Saturday, July 3, 2010

Mayans for Dummies








This last week in Copan has been simply great. With the best Spanish teacher in this world - Julia - we have been laughing about my spanglish that seems hard to improve (http://www.guacamaya.com/). Nevertheless my stay here has been wonderful. Copan is situated in midst of lush green mountains and was a Mayan Capital from 400 to 800 AC.

Yesterday I was able to visit the Ruines. $15 to get in, but you really need a guide to appreciate and learn about the site (additional $25, but if you wait for other people to join, you get to split the cost ; )

Up front: I knew, and still know, pretty close to nothing about the Mayan culture. Apparently the guys started settling in the Copan valley 200 BC, but emerged as one of six Mayan capitals in 400 AC. The Royals lived actually inside the capital, where the temples are (next to the river, where they had easy access to water), while the peasants lived in the mountains.

Only about 3 percent of the population were royals (sound familiar?). 16 Rulers in total, before the civilisation collapsed .... the father chose among his sons to decide who will be his successor (no female rulers). Religion was important, or maybe even the most important tool, to keep the community going (as a German writer called it: opium for the masses) The Ruler did regular sacrifices to appease the gods (animals) - most important gods: sun and rain.

These guys seemed to have been pretty good with number as well and loved their calenders. Every 52 years things had to be ¨re-started¨. So they burried their old city and build a new one on top of it (which took about five year). To purify the new grounds, they held a ball game (at the end of the 52 year cycle) in which three vs. three of the royals played. Two captains - in which the captain for the winning team was sacrificed to purify the land (i believe they cut out his heart after feeding him mushrooms ....).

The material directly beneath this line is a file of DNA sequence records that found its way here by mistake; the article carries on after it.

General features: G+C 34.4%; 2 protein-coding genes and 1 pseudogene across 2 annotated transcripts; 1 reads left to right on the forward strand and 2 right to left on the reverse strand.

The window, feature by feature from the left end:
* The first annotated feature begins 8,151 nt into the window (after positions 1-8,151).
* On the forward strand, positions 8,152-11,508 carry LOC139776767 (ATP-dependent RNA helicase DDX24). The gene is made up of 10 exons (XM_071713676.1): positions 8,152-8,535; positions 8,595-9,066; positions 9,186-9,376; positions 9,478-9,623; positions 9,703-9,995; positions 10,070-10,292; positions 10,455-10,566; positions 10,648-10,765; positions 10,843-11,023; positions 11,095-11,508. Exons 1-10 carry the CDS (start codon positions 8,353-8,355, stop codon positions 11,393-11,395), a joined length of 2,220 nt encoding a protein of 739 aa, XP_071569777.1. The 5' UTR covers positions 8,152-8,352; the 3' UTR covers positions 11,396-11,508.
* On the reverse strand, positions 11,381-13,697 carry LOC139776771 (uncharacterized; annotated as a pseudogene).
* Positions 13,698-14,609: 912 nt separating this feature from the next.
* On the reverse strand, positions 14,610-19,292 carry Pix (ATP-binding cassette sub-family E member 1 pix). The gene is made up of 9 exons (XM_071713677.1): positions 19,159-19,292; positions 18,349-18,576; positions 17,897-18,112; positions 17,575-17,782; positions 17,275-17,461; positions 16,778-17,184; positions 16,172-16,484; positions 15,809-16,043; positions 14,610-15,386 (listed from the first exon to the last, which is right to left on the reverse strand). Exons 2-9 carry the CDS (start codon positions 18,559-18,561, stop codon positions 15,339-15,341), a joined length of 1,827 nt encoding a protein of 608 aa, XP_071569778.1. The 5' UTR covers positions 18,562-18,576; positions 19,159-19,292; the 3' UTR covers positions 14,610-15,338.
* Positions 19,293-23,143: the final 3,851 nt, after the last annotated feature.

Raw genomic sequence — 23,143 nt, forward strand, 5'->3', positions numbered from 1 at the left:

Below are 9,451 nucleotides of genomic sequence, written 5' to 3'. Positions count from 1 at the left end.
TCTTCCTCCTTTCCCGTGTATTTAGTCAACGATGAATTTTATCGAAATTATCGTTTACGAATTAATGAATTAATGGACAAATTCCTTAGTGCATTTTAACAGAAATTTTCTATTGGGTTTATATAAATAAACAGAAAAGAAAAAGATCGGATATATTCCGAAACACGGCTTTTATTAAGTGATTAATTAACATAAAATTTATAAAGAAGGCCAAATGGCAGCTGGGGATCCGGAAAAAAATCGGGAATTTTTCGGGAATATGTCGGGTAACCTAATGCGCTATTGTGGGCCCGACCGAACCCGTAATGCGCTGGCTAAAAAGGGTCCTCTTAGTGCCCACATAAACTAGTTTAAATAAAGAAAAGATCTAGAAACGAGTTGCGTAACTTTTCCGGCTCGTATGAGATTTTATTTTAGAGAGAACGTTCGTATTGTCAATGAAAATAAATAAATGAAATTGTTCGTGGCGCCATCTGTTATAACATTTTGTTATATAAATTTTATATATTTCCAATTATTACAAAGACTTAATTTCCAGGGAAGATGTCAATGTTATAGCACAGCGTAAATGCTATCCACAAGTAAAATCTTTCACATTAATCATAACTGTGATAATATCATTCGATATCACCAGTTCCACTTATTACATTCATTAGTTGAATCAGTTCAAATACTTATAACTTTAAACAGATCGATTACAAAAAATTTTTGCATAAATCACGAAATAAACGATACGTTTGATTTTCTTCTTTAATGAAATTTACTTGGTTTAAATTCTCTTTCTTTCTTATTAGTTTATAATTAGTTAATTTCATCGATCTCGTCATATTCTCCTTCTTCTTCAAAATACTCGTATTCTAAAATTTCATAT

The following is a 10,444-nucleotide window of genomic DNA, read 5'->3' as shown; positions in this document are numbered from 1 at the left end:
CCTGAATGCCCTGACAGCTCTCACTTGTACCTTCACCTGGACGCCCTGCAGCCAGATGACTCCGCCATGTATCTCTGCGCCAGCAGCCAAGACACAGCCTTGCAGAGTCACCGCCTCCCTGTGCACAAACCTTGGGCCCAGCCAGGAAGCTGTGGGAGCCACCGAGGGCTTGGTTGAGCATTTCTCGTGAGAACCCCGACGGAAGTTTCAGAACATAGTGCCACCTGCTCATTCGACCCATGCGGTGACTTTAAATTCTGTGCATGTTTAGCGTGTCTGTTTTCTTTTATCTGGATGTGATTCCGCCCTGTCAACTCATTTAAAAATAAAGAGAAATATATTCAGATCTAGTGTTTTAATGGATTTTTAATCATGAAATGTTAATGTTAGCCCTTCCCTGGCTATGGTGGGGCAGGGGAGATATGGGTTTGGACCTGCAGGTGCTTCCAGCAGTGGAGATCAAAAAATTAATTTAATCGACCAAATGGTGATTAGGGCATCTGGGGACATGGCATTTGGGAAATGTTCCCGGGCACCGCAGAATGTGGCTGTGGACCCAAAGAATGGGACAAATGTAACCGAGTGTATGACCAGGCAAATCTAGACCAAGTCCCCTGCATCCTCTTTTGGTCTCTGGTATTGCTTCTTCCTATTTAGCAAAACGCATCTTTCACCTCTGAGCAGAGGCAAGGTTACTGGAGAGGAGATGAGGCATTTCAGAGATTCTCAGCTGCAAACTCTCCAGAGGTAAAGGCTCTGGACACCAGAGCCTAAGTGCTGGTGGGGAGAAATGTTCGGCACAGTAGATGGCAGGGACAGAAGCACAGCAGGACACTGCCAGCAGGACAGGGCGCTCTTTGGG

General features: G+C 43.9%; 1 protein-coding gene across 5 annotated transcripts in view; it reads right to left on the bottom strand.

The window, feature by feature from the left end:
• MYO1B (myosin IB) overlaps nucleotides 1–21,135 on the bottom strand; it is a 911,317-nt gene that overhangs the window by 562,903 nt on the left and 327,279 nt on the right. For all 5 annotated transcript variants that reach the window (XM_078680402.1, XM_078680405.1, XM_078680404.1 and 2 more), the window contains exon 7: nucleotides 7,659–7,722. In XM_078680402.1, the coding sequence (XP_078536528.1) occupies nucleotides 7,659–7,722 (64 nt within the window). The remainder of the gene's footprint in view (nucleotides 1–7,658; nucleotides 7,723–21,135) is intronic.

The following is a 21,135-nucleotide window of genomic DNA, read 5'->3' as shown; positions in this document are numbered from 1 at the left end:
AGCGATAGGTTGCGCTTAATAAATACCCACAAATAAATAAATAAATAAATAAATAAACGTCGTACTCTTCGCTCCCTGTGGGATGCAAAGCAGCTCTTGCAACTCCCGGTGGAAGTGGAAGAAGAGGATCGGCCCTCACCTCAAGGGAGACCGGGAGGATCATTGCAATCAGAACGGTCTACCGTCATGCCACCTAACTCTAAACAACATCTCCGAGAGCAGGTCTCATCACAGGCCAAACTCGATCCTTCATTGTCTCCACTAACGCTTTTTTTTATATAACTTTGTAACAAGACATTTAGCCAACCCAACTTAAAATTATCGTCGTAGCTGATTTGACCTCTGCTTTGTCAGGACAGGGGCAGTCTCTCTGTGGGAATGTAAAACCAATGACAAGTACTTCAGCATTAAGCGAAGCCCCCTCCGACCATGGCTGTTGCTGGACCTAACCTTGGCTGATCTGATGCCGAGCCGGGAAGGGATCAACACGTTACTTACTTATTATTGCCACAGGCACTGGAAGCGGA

Copan is not the biggest Mayan side, but the most magnificent in its details. Apparently the artists of the Mayans were hanging out here (FYI this is what Jasmin thinks) ... so all buildings, steps, monuments ... where decorated heavily and painted in red, yellow, green and blue...since they build on top of each other, many older temples are actually wonderfully preserved, even though you can only see the upper (latest) level.
Once you stand on top of one of the exposed temples you feel like a ruler yourself (and maybe get a climbs at why power corrupts so easily - its a pretty f... amazing felling)

So why did it end: poor resource management combined with too many people - a revolution of the peasants! ... the entire Mayan empire collapsed and for a short time the capitals actually fought each other, before the folks simply dispersed into the country...(Mayan territory included: Honduras, Guatemala, Belize and Southern parts of Mexico)

Issues today: Pollution- acid rain, plus wind and sun... they spent 6 million in the last 4 year on preserving this site; and stopped digging, since there is no money to preserve it ...

All in all an amazing lesson in humanity and the rise and fall of societies - highly recommendable.
Today was my last lesson of Spanish and since Julia is not available next week i might be moving on to Guatemala...

PS: checked out the musem today - $7 - only in Spanish ... not so much worth it : (
PPS: besides being busy with spanish we had regular outages in copan - a delay in posting blog entries and the missing sense for grammar and langauge during the last entry : )

lots of love
jam

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